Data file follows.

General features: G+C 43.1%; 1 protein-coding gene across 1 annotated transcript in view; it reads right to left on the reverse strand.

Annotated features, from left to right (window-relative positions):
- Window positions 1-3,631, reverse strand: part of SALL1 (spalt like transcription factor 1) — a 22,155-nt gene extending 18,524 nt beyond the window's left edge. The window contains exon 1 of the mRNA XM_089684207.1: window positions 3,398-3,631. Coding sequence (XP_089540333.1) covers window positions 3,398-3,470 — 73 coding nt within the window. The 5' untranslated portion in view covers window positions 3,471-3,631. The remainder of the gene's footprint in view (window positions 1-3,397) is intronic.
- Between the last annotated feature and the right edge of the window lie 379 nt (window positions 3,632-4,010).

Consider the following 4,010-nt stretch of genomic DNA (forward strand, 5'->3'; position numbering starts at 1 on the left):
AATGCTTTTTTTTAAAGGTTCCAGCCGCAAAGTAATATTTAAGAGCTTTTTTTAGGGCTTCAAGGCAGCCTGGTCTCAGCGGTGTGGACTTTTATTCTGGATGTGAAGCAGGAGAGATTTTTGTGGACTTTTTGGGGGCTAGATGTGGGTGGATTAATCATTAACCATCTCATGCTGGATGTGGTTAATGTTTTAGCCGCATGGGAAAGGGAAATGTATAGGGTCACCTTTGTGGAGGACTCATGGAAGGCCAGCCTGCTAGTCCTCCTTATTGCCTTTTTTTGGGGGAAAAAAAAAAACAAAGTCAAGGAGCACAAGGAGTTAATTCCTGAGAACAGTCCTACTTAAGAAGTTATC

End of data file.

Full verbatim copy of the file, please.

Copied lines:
General features: G+C 43.1%; 1 protein-coding gene across 1 annotated transcript in view; it reads right to left on the reverse strand.

Annotated features, from left to right (window-relative positions):
- Window positions 1-3,631, reverse strand: part of SALL1 (spalt like transcription factor 1) — a 22,155-nt gene extending 18,524 nt beyond the window's left edge. The window contains exon 1 of the mRNA XM_089684207.1: window positions 3,398-3,631. Coding sequence (XP_089540333.1) covers window positions 3,398-3,470 — 73 coding nt within the window. The 5' untranslated portion in view covers window positions 3,471-3,631. The remainder of the gene's footprint in view (window positions 1-3,397) is intronic.
- Between the last annotated feature and the right edge of the window lie 379 nt (window positions 3,632-4,010).

Consider the following 4,010-nt stretch of genomic DNA (forward strand, 5'->3'; position numbering starts at 1 on the left):
AATGCTTTTTTTTAAAGGTTCCAGCCGCAAAGTAATATTTAAGAGCTTTTTTTAGGGCTTCAAGGCAGCCTGGTCTCAGCGGTGTGGACTTTTATTCTGGATGTGAAGCAGGAGAGATTTTTGTGGACTTTTTGGGGGCTAGATGTGGGTGGATTAATCATTAACCATCTCATGCTGGATGTGGTTAATGTTTTAGCCGCATGGGAAAGGGAAATGTATAGGGTCACCTTTGTGGAGGACTCATGGAAGGCCAGCCTGCTAGTCCTCCTTATTGCCTTTTTTTGGGGGAAAAAAAAAAACAAAGTCAAGGAGCACAAGGAGTTAATTCCTGAGAACAGTCCTACTTAAGAAGTTATC